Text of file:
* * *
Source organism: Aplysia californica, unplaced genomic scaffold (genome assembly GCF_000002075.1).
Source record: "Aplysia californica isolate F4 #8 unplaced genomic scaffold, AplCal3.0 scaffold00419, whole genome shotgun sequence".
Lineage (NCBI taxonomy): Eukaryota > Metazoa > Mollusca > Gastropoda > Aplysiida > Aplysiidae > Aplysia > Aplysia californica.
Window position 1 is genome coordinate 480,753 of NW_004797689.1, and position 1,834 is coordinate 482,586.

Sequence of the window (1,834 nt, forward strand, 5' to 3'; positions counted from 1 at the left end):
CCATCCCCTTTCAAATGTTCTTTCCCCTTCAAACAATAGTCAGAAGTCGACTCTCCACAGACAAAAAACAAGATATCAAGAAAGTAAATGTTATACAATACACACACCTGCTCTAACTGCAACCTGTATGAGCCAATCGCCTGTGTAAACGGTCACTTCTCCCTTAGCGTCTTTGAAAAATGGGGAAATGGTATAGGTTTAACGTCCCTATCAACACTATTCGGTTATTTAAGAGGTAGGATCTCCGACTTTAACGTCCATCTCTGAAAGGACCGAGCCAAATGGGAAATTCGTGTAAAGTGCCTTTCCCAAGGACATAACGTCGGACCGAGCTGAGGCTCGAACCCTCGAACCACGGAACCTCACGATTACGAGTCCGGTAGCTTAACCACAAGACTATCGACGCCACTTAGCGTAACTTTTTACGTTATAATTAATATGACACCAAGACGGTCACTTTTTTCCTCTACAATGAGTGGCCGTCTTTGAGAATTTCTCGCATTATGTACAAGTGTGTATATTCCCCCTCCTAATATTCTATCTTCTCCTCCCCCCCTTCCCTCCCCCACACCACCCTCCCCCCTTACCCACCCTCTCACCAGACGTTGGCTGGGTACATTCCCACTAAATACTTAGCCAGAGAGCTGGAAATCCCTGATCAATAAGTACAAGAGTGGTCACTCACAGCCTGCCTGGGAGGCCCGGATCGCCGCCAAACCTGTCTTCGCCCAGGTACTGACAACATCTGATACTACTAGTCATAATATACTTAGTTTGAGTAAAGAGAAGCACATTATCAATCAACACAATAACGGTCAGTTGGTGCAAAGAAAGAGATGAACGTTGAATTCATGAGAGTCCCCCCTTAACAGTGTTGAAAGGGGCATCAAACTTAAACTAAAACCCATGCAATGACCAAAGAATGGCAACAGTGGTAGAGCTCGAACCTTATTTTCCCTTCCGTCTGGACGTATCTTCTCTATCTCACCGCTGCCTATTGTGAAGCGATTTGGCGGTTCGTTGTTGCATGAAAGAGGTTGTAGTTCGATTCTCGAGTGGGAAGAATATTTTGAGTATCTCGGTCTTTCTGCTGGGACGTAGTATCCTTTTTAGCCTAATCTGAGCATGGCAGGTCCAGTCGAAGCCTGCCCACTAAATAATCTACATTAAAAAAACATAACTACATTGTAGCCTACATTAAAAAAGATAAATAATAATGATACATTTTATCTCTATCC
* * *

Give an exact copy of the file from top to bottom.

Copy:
Source organism: Aplysia californica, unplaced genomic scaffold (genome assembly GCF_000002075.1).
Source record: "Aplysia californica isolate F4 #8 unplaced genomic scaffold, AplCal3.0 scaffold00419, whole genome shotgun sequence".
Lineage (NCBI taxonomy): Eukaryota > Metazoa > Mollusca > Gastropoda > Aplysiida > Aplysiidae > Aplysia > Aplysia californica.
Window position 1 is genome coordinate 480,753 of NW_004797689.1, and position 1,834 is coordinate 482,586.

Sequence of the window (1,834 nt, forward strand, 5' to 3'; positions counted from 1 at the left end):
CCATCCCCTTTCAAATGTTCTTTCCCCTTCAAACAATAGTCAGAAGTCGACTCTCCACAGACAAAAAACAAGATATCAAGAAAGTAAATGTTATACAATACACACACCTGCTCTAACTGCAACCTGTATGAGCCAATCGCCTGTGTAAACGGTCACTTCTCCCTTAGCGTCTTTGAAAAATGGGGAAATGGTATAGGTTTAACGTCCCTATCAACACTATTCGGTTATTTAAGAGGTAGGATCTCCGACTTTAACGTCCATCTCTGAAAGGACCGAGCCAAATGGGAAATTCGTGTAAAGTGCCTTTCCCAAGGACATAACGTCGGACCGAGCTGAGGCTCGAACCCTCGAACCACGGAACCTCACGATTACGAGTCCGGTAGCTTAACCACAAGACTATCGACGCCACTTAGCGTAACTTTTTACGTTATAATTAATATGACACCAAGACGGTCACTTTTTTCCTCTACAATGAGTGGCCGTCTTTGAGAATTTCTCGCATTATGTACAAGTGTGTATATTCCCCCTCCTAATATTCTATCTTCTCCTCCCCCCCTTCCCTCCCCCACACCACCCTCCCCCCTTACCCACCCTCTCACCAGACGTTGGCTGGGTACATTCCCACTAAATACTTAGCCAGAGAGCTGGAAATCCCTGATCAATAAGTACAAGAGTGGTCACTCACAGCCTGCCTGGGAGGCCCGGATCGCCGCCAAACCTGTCTTCGCCCAGGTACTGACAACATCTGATACTACTAGTCATAATATACTTAGTTTGAGTAAAGAGAAGCACATTATCAATCAACACAATAACGGTCAGTTGGTGCAAAGAAAGAGATGAACGTTGAATTCATGAGAGTCCCCCCTTAACAGTGTTGAAAGGGGCATCAAACTTAAACTAAAACCCATGCAATGACCAAAGAATGGCAACAGTGGTAGAGCTCGAACCTTATTTTCCCTTCCGTCTGGACGTATCTTCTCTATCTCACCGCTGCCTATTGTGAAGCGATTTGGCGGTTCGTTGTTGCATGAAAGAGGTTGTAGTTCGATTCTCGAGTGGGAAGAATATTTTGAGTATCTCGGTCTTTCTGCTGGGACGTAGTATCCTTTTTAGCCTAATCTGAGCATGGCAGGTCCAGTCGAAGCCTGCCCACTAAATAATCTACATTAAAAAAACATAACTACATTGTAGCCTACATTAAAAAAGATAAATAATAATGATACATTTTATCTCTATCC